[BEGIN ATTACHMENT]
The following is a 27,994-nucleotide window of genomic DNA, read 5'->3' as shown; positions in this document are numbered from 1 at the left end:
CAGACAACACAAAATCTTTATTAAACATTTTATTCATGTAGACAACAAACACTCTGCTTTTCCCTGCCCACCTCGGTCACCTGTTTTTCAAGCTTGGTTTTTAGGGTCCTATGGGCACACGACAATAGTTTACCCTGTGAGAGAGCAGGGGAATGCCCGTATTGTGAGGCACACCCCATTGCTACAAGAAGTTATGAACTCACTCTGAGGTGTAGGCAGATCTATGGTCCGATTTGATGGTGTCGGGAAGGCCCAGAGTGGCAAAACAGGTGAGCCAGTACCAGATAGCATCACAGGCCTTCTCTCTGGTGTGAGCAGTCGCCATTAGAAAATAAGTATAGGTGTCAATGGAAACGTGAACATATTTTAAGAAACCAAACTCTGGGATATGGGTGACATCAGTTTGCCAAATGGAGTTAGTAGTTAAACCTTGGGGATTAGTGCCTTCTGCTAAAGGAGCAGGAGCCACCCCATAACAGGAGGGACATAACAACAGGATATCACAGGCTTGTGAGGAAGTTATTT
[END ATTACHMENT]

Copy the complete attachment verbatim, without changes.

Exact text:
The following is a 27,994-nucleotide window of genomic DNA, read 5'->3' as shown; positions in this document are numbered from 1 at the left end:
CAGACAACACAAAATCTTTATTAAACATTTTATTCATGTAGACAACAAACACTCTGCTTTTCCCTGCCCACCTCGGTCACCTGTTTTTCAAGCTTGGTTTTTAGGGTCCTATGGGCACACGACAATAGTTTACCCTGTGAGAGAGCAGGGGAATGCCCGTATTGTGAGGCACACCCCATTGCTACAAGAAGTTATGAACTCACTCTGAGGTGTAGGCAGATCTATGGTCCGATTTGATGGTGTCGGGAAGGCCCAGAGTGGCAAAACAGGTGAGCCAGTACCAGATAGCATCACAGGCCTTCTCTCTGGTGTGAGCAGTCGCCATTAGAAAATAAGTATAGGTGTCAATGGAAACGTGAACATATTTTAAGAAACCAAACTCTGGGATATGGGTGACATCAGTTTGCCAAATGGAGTTAGTAGTTAAACCTTGGGGATTAGTGCCTTCTGCTAAAGGAGCAGGAGCCACCCCATAACAGGAGGGACATAACAACAGGATATCACAGGCTTGTGAGGAAGTTATTT